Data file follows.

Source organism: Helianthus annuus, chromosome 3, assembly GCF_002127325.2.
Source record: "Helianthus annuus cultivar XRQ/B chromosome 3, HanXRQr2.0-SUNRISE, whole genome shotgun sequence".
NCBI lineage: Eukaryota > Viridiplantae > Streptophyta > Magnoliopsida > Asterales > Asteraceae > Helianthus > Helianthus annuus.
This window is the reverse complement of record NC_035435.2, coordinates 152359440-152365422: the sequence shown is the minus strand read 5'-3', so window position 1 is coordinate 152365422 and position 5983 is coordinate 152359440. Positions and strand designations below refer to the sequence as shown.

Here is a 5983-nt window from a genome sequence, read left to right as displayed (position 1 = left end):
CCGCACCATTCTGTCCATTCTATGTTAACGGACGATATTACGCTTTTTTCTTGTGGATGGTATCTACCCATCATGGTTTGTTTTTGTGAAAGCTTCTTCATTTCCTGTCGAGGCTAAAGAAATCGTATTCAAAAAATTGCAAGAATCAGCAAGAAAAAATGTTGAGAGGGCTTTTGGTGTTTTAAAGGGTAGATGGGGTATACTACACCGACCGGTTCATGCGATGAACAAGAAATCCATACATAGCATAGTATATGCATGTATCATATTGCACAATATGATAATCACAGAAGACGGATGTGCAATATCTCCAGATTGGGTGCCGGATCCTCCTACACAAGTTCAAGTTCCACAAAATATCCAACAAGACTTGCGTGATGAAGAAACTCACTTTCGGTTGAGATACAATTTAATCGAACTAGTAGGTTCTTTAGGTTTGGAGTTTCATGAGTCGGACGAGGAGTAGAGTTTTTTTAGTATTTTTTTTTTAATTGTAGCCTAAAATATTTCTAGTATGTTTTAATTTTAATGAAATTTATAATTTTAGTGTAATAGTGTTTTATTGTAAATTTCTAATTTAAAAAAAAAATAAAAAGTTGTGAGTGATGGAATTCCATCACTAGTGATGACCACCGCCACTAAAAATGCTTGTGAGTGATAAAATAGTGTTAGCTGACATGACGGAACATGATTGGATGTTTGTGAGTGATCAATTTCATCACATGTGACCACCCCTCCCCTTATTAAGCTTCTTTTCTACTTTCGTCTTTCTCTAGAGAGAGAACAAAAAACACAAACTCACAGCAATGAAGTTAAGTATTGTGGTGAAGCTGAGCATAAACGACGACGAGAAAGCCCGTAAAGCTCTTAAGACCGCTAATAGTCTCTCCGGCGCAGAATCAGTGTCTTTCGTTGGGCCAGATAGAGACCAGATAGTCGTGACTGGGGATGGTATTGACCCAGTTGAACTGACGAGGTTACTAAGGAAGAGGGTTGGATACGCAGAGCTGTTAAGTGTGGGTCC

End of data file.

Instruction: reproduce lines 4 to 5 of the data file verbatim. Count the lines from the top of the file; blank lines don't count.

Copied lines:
This window is the reverse complement of record NC_035435.2, coordinates 152359440-152365422: the sequence shown is the minus strand read 5'-3', so window position 1 is coordinate 152365422 and position 5983 is coordinate 152359440. Positions and strand designations below refer to the sequence as shown.

Here is a 5983-nt window from a genome sequence, read left to right as displayed (position 1 = left end):